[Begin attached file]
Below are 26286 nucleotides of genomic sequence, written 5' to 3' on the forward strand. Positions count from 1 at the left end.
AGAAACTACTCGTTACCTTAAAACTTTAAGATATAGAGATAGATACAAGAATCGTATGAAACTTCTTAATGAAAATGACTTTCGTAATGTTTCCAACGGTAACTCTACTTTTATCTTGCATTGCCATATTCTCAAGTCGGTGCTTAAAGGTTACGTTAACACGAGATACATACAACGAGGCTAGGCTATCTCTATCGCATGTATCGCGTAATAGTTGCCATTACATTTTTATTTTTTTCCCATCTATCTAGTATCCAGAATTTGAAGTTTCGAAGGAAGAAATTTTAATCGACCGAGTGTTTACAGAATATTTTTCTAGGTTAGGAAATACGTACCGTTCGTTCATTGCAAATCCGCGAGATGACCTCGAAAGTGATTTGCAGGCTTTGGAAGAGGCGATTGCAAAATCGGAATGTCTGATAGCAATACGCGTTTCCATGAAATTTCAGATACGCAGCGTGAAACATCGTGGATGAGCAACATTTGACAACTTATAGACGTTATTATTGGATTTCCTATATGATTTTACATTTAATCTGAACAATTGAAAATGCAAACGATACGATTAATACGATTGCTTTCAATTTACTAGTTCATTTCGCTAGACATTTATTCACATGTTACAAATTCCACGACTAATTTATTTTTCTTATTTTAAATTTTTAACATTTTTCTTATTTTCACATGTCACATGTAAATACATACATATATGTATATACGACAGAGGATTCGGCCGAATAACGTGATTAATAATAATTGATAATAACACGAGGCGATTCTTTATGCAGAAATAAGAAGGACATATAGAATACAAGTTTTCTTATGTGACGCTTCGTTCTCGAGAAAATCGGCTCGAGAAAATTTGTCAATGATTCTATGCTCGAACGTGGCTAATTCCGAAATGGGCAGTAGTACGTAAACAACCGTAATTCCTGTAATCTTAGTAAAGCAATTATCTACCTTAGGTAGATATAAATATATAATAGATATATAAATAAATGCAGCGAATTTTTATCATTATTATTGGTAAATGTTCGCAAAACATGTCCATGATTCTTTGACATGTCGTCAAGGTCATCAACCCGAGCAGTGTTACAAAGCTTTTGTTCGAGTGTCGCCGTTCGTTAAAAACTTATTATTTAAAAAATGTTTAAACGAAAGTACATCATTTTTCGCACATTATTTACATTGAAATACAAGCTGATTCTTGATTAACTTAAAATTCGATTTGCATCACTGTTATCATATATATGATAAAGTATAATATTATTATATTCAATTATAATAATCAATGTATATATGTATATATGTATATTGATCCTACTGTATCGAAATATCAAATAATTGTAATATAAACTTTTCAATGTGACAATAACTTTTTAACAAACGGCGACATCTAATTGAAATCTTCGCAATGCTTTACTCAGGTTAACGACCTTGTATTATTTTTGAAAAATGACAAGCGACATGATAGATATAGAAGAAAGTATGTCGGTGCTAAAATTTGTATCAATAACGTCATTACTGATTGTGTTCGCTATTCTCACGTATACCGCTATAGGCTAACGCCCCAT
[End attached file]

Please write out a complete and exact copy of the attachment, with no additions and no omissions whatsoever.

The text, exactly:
Below are 26286 nucleotides of genomic sequence, written 5' to 3' on the forward strand. Positions count from 1 at the left end.
AGAAACTACTCGTTACCTTAAAACTTTAAGATATAGAGATAGATACAAGAATCGTATGAAACTTCTTAATGAAAATGACTTTCGTAATGTTTCCAACGGTAACTCTACTTTTATCTTGCATTGCCATATTCTCAAGTCGGTGCTTAAAGGTTACGTTAACACGAGATACATACAACGAGGCTAGGCTATCTCTATCGCATGTATCGCGTAATAGTTGCCATTACATTTTTATTTTTTTCCCATCTATCTAGTATCCAGAATTTGAAGTTTCGAAGGAAGAAATTTTAATCGACCGAGTGTTTACAGAATATTTTTCTAGGTTAGGAAATACGTACCGTTCGTTCATTGCAAATCCGCGAGATGACCTCGAAAGTGATTTGCAGGCTTTGGAAGAGGCGATTGCAAAATCGGAATGTCTGATAGCAATACGCGTTTCCATGAAATTTCAGATACGCAGCGTGAAACATCGTGGATGAGCAACATTTGACAACTTATAGACGTTATTATTGGATTTCCTATATGATTTTACATTTAATCTGAACAATTGAAAATGCAAACGATACGATTAATACGATTGCTTTCAATTTACTAGTTCATTTCGCTAGACATTTATTCACATGTTACAAATTCCACGACTAATTTATTTTTCTTATTTTAAATTTTTAACATTTTTCTTATTTTCACATGTCACATGTAAATACATACATATATGTATATACGACAGAGGATTCGGCCGAATAACGTGATTAATAATAATTGATAATAACACGAGGCGATTCTTTATGCAGAAATAAGAAGGACATATAGAATACAAGTTTTCTTATGTGACGCTTCGTTCTCGAGAAAATCGGCTCGAGAAAATTTGTCAATGATTCTATGCTCGAACGTGGCTAATTCCGAAATGGGCAGTAGTACGTAAACAACCGTAATTCCTGTAATCTTAGTAAAGCAATTATCTACCTTAGGTAGATATAAATATATAATAGATATATAAATAAATGCAGCGAATTTTTATCATTATTATTGGTAAATGTTCGCAAAACATGTCCATGATTCTTTGACATGTCGTCAAGGTCATCAACCCGAGCAGTGTTACAAAGCTTTTGTTCGAGTGTCGCCGTTCGTTAAAAACTTATTATTTAAAAAATGTTTAAACGAAAGTACATCATTTTTCGCACATTATTTACATTGAAATACAAGCTGATTCTTGATTAACTTAAAATTCGATTTGCATCACTGTTATCATATATATGATAAAGTATAATATTATTATATTCAATTATAATAATCAATGTATATATGTATATATGTATATTGATCCTACTGTATCGAAATATCAAATAATTGTAATATAAACTTTTCAATGTGACAATAACTTTTTAACAAACGGCGACATCTAATTGAAATCTTCGCAATGCTTTACTCAGGTTAACGACCTTGTATTATTTTTGAAAAATGACAAGCGACATGATAGATATAGAAGAAAGTATGTCGGTGCTAAAATTTGTATCAATAACGTCATTACTGATTGTGTTCGCTATTCTCACGTATACCGCTATAGGCTAACGCCCCAT